- Senior golf writer for ESPN.com
- Covered golf for more than 20 years
- Earned Evans Scholarship to attend Indiana University
SAN DIEGO — Bubba Watson can still hammer a tee shot, with a homemade swing and a pink shaft and several contortions along the way. He sees the shot, then curves it into play.
He has done it at other major championships. He has two Masters victories. He has done it on the PGA Tour, where he has 12 wins in his career.
The U.S. Open? That’s a different story.
He has finished in the top 5 just once in this major championship, that coming in 2007 at Oakmont. Over his past 10 U.S. Open appearances, there’s been nothing better than a tie for 32nd. He has the missed cut eight times in his 14 appearances.
But on Friday, Watson made seven birdies on the South Course at Torrey Pines to move into contention heading into the weekend. His 4-under 67 puts him 2 shots behind co-leaders Richard Bland and Russell Henley.
“Whatever position I’m in, I made the cut, so that’s a bonus for me,” Watson joked.
But does he think he can win?
“It would mean more than what Phil Mickelson did [at the PGA Championship] or Phil Mickelson winning [this U.S. Open],” Watson said. Let’s be honest … Bubba Watson is not supposed to win the Masters and somehow I did it twice. Then throw in a U.S. Open? I guess I could truly walk away then. It would be like winning the lotto, but I never bought a lotto ticket. It would be something special.”
He plans on enjoying the opportunity. The 42-year-old has been candid about his mental health and the struggles he has endured. This week he said he spoke with Matthew Wolff, the 22-year-old who took two months away from golf to focus on his own mental health.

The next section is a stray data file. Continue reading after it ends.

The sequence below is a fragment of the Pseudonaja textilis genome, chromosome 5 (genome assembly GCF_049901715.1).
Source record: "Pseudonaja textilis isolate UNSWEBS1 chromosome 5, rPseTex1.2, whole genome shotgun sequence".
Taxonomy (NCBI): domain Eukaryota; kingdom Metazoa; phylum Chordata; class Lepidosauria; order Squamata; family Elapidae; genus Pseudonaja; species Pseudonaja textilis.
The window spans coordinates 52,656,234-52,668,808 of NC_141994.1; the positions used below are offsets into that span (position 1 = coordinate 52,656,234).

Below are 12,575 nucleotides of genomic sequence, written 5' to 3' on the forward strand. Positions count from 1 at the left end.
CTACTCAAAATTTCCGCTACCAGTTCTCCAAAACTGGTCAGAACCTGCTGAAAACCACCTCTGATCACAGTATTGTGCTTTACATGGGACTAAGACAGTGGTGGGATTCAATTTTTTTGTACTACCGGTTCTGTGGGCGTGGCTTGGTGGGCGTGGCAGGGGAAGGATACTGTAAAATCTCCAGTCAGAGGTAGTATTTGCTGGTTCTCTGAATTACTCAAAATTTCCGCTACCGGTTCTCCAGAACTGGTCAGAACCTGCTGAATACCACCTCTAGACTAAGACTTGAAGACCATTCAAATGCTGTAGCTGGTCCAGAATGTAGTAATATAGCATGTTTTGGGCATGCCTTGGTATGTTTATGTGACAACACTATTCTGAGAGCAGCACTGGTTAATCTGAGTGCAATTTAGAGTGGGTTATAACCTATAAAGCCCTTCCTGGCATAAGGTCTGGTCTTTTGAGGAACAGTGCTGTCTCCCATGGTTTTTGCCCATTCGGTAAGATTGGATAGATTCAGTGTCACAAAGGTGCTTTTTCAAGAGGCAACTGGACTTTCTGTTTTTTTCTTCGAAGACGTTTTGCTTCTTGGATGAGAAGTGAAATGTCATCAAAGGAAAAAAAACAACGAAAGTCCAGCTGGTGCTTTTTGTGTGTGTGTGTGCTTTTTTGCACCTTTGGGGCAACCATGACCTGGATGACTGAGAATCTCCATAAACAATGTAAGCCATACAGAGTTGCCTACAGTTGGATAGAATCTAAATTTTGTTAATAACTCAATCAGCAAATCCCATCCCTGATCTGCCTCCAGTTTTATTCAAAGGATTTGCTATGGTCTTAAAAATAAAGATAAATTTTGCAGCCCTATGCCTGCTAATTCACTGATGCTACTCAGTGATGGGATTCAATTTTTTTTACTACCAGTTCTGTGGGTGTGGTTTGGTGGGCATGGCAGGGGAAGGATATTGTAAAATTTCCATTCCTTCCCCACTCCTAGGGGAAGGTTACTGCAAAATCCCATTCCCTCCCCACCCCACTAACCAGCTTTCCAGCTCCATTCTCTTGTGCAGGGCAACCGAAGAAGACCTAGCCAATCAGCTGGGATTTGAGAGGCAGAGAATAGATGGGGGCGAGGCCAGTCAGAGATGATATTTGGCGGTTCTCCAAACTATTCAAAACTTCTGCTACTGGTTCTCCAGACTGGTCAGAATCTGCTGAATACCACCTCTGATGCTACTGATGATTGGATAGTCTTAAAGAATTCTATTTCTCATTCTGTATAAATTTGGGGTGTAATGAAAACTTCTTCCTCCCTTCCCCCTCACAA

“It’s probably more helpful to me than him just because I can hear it again in my own head, me saying it out loud, and I played pretty calm out there the last couple days,” Watson said. “So I guess it did work out for me.
“When I talked to people about my mental struggles, and the things that have happened in my life, it’s really helping me,” Watson said. “I wouldn’t say convince myself, but it reassures me that I’ve been down to the bottom and I am out of the bottom.”
Watson knows there are bigger things in the world than hitting a golf ball. And on Friday he did not come off as a man concerned about the weekend ahead.
“I really didn’t know what I was doing,” he said of his stellar round. “I was just kind of in the flow playing with two great guys [Adam Scott and Sergio Garcia], shooting the breeze, making fun of them and stuff. So it really took me out of my element. I didn’t know what they were shooting. They didn’t know what I was doing.”
Watson hit 9 of 14 fairways and 13 of 18 greens and took just 26 putts. His seven birdies tied for the most he has made in any major championship round. The last time he did it was the 2018 Masters. His 11 birdies this week ties the most he has put up at this point in a major; he made 11 birdies at the halfway point in the 2010 PGA Championship, where he ended up losing in a playoff to Martin Kaymer at Whistling Straits.
It’s not just surprising he is in this position at the U.S. Open, where he has historically struggled. It is surprising, too, because of how he has played this year. His only top-10 came at the WGC-Dell Technologies Match Play. His best stroke-play finish was a tie for 13th at the Valspar Championship. Last month, at the PGA Championship, he finished 80th.
“When you’re slightly off, the scores look like you’re way off,” he said. “I don’t feel like I’m way off. I feel like I’m charging. I got really tired at the PGA Championship, just exhausting, trying to make the cut on Friday with that wind. Then I got mentally tired. I was fried after that on the weekend. So I kind of struggled on the weekend there.”
Watson said he has been trying to keep it simple. So far, he’s doing it quite well.
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